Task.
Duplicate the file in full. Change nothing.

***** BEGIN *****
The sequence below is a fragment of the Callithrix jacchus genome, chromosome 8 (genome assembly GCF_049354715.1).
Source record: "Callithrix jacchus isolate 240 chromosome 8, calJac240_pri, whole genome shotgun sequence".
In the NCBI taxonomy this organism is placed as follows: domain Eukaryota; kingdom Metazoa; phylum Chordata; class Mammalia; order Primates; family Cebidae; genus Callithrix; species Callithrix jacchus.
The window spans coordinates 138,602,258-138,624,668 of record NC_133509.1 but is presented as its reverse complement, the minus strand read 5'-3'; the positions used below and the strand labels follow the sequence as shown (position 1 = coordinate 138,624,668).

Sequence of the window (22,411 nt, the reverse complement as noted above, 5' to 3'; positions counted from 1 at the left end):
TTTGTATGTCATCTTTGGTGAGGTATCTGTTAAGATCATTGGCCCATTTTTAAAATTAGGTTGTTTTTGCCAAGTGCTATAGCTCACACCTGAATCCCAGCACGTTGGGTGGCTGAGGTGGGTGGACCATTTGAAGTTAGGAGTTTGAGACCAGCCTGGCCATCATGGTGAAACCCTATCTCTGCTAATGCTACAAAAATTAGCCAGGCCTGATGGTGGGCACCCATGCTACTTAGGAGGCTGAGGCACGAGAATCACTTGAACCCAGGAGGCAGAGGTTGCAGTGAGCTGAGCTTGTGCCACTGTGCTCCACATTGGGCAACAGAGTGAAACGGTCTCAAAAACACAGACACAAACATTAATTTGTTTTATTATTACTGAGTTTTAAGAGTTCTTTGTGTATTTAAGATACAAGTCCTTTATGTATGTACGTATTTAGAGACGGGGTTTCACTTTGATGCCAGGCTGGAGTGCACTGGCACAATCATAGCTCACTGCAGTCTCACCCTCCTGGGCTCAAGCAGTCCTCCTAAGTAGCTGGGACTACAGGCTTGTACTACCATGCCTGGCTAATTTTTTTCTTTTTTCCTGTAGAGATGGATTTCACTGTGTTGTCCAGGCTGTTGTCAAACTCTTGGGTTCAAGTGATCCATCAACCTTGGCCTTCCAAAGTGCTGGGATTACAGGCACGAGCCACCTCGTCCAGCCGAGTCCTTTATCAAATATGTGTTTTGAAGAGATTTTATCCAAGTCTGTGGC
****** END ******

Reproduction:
The sequence below is a fragment of the Callithrix jacchus genome, chromosome 8 (genome assembly GCF_049354715.1).
Source record: "Callithrix jacchus isolate 240 chromosome 8, calJac240_pri, whole genome shotgun sequence".
In the NCBI taxonomy this organism is placed as follows: domain Eukaryota; kingdom Metazoa; phylum Chordata; class Mammalia; order Primates; family Cebidae; genus Callithrix; species Callithrix jacchus.
The window spans coordinates 138,602,258-138,624,668 of record NC_133509.1 but is presented as its reverse complement, the minus strand read 5'-3'; the positions used below and the strand labels follow the sequence as shown (position 1 = coordinate 138,624,668).

Sequence of the window (22,411 nt, the reverse complement as noted above, 5' to 3'; positions counted from 1 at the left end):
TTTGTATGTCATCTTTGGTGAGGTATCTGTTAAGATCATTGGCCCATTTTTAAAATTAGGTTGTTTTTGCCAAGTGCTATAGCTCACACCTGAATCCCAGCACGTTGGGTGGCTGAGGTGGGTGGACCATTTGAAGTTAGGAGTTTGAGACCAGCCTGGCCATCATGGTGAAACCCTATCTCTGCTAATGCTACAAAAATTAGCCAGGCCTGATGGTGGGCACCCATGCTACTTAGGAGGCTGAGGCACGAGAATCACTTGAACCCAGGAGGCAGAGGTTGCAGTGAGCTGAGCTTGTGCCACTGTGCTCCACATTGGGCAACAGAGTGAAACGGTCTCAAAAACACAGACACAAACATTAATTTGTTTTATTATTACTGAGTTTTAAGAGTTCTTTGTGTATTTAAGATACAAGTCCTTTATGTATGTACGTATTTAGAGACGGGGTTTCACTTTGATGCCAGGCTGGAGTGCACTGGCACAATCATAGCTCACTGCAGTCTCACCCTCCTGGGCTCAAGCAGTCCTCCTAAGTAGCTGGGACTACAGGCTTGTACTACCATGCCTGGCTAATTTTTTTCTTTTTTCCTGTAGAGATGGATTTCACTGTGTTGTCCAGGCTGTTGTCAAACTCTTGGGTTCAAGTGATCCATCAACCTTGGCCTTCCAAAGTGCTGGGATTACAGGCACGAGCCACCTCGTCCAGCCGAGTCCTTTATCAAATATGTGTTTTGAAGAGATTTTATCCAAGTCTGTGGC